Neuropathic pain is the result of damage to nerve fibers caused by injuries or diseases, such as diabetes and cancer. These damaged nerve fibers continue to send signals to pain centers in the brain even after the surrounding tissue has healed. Unfortunately, neuropathic pain often responds poorly to standard pain treatments and occasionally may get worse instead of better over time. For some people, it leads to serious, long-term disability and dependence on pain medications that have a variety of unwanted side effects, including addiction.
The Pitt research team, led by Joseph Glorioso, III, Ph.D., chair of the department of biochemistry and molecular genetics, University of Pittsburgh School of Medicine, used a genetically engineered herpes simplex virus (HSV) to deliver the gene for part of the human glycine receptor (GlyR), a receptor found primarily on the surface of nerve cells in the spinal cord and the lower brain but not in the nerves in the limbs, to the paws of rats. A group of control rats received only the HSV vector without the inserted gene. After the delivery of the therapeutic gene or empty vector (for the control group), the researchers injected the same paws of each rat with formalin, an irritant known to simulate the symptoms of a peripheral neuropathic pain at the site of injection. Following formalin injection, the rats were then given an injection of glycine to activate the GlyR receptor.
Both control and GlyR-HSV-infected rats showed a typical pain response to formalin. However, the application of glycine eliminated the pain response in GlyR-HSV infected animals, while it had no effect on animals infected with vector only. This alleviation of the pain response in GlyR-HSV-treated mice was reversed by the subsequent addition of low concentrations of strychnine, a strong GlyR-specific inhibitor, or antagonist.
According to Dr. Glorioso, these findings suggest that HSV-directed expression of GlyR in peripheral neurons and subsequent selective activation by glycine has the potential to be used therapeutically not only for neuropathic pain management but a variety of pain syndromes.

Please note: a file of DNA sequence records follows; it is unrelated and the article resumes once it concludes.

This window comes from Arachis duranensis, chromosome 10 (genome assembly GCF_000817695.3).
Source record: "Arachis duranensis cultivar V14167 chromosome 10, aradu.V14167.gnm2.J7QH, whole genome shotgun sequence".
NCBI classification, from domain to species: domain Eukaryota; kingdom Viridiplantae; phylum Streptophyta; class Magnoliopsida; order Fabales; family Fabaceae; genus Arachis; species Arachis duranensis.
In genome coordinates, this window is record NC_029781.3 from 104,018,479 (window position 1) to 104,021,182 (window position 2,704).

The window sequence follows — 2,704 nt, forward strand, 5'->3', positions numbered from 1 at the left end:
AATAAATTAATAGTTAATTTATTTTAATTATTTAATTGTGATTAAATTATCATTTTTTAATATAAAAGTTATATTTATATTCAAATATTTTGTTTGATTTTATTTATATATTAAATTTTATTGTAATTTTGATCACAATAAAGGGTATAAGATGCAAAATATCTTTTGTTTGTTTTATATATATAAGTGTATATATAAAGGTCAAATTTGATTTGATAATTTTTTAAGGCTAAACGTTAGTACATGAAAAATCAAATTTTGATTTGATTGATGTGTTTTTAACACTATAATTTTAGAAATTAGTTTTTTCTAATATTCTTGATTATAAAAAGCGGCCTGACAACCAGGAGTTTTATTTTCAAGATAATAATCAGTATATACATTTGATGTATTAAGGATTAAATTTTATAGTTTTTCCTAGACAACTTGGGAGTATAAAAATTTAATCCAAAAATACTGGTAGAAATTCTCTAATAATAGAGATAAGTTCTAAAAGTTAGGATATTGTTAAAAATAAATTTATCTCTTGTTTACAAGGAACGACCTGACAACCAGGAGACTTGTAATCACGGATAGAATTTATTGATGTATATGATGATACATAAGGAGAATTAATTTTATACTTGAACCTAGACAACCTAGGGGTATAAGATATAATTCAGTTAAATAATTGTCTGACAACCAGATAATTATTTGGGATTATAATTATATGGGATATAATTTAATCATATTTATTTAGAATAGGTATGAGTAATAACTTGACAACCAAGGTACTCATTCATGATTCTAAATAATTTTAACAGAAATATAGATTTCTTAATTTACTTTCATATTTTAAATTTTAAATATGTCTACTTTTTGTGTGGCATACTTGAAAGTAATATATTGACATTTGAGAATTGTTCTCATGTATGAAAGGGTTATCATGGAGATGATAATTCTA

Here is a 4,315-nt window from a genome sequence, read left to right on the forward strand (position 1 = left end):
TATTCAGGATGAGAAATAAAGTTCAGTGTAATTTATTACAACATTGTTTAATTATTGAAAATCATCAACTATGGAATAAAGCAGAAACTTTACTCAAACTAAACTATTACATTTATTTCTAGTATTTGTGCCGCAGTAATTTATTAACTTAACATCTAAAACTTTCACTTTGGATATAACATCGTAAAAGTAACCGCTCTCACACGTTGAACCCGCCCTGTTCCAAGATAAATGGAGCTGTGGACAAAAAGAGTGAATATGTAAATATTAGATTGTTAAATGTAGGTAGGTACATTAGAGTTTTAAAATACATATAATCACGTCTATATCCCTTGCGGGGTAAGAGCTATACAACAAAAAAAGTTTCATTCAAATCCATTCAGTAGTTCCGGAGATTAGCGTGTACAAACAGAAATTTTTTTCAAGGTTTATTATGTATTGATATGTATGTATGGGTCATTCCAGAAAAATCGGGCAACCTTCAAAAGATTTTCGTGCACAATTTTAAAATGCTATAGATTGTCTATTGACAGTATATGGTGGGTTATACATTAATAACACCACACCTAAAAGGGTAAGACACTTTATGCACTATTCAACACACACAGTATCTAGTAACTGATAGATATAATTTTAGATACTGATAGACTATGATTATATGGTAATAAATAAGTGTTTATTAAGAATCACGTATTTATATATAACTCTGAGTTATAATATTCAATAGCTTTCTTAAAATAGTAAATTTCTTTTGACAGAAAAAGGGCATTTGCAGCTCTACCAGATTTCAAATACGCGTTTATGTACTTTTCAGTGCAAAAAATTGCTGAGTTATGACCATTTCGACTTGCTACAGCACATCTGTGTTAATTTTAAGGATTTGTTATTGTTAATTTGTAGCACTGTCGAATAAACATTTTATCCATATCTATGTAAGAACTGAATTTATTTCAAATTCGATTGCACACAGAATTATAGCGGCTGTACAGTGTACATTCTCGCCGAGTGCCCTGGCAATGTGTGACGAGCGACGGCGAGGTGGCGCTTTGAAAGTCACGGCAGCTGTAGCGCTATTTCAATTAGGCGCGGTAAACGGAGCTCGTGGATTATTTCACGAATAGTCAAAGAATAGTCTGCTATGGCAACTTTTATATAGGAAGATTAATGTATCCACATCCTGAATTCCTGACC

"The inability to effectively manage neuropathic pain associated with injuries and illnesses is a growing national and international problem. Gene therapy offers a more targeted, less toxic approach for effectively managing this condition. It also is our hope that targeted transgene delivery of GlyR may have even broader implications for managing a number of chronic pain syndromes, including pain resulting from shingles, arthritis and cancer," explained Dr. Glorioso.
Study shines light on brain cells that coordinate movement
26.06.2017 | University of Washington Health Sciences/UW Medicine
New insight into a central biological dogma on ion transport
26.06.2017 | Aarhus University
An international team of scientists has proposed a new multi-disciplinary approach in which an array of new technologies will allow us to map biodiversity and the risks that wildlife is facing at the scale of whole landscapes. The findings are published in Nature Ecology and Evolution. This international research is led by the Kunming Institute of Zoology from China, University of East Anglia, University of Leicester and the Leibniz Institute for Zoo and Wildlife Research.
Using a combination of satellite and ground data, the team proposes that it is now possible to map biodiversity with an accuracy that has not been previously...
Heatwaves in the Arctic, longer periods of vegetation in Europe, severe floods in West Africa – starting in 2021, scientists want to explore the emissions of the greenhouse gas methane with the German-French satellite MERLIN. This is made possible by a new robust laser system of the Fraunhofer Institute for Laser Technology ILT in Aachen, which achieves unprecedented measurement accuracy.
Methane is primarily the result of the decomposition of organic matter. The gas has a 25 times greater warming potential than carbon dioxide, but is not as...
Hydrogen is regarded as the energy source of the future: It is produced with solar power and can be used to generate heat and electricity in fuel cells. Empa researchers have now succeeded in decoding the movement of hydrogen ions in crystals – a key step towards more efficient energy conversion in the hydrogen industry of tomorrow.
As charge carriers, electrons and ions play the leading role in electrochemical energy storage devices and converters such as batteries and fuel cells. Proton...
Scientists from the Excellence Cluster Universe at the Ludwig-Maximilians-Universität Munich have establised "Cosmowebportal", a unique data centre for cosmological simulations located at the Leibniz Supercomputing Centre (LRZ) of the Bavarian Academy of Sciences. The complete results of a series of large hydrodynamical cosmological simulations are available, with data volumes typically exceeding several hundred terabytes. Scientists worldwide can interactively explore these complex simulations via a web interface and directly access the results.
With current telescopes, scientists can observe our Universe’s galaxies and galaxy clusters and their distribution along an invisible cosmic web. From the...
Temperature measurements possible even on the smallest scale / Molecular ruby for use in material sciences, biology, and medicine
Chemists at Johannes Gutenberg University Mainz (JGU) in cooperation with researchers of the German Federal Institute for Materials Research and Testing (BAM)...
19.06.2017 | Event News
13.06.2017 | Event News
13.06.2017 | Event News
26.06.2017 | Life Sciences
26.06.2017 | Physics and Astronomy
26.06.2017 | Information Technology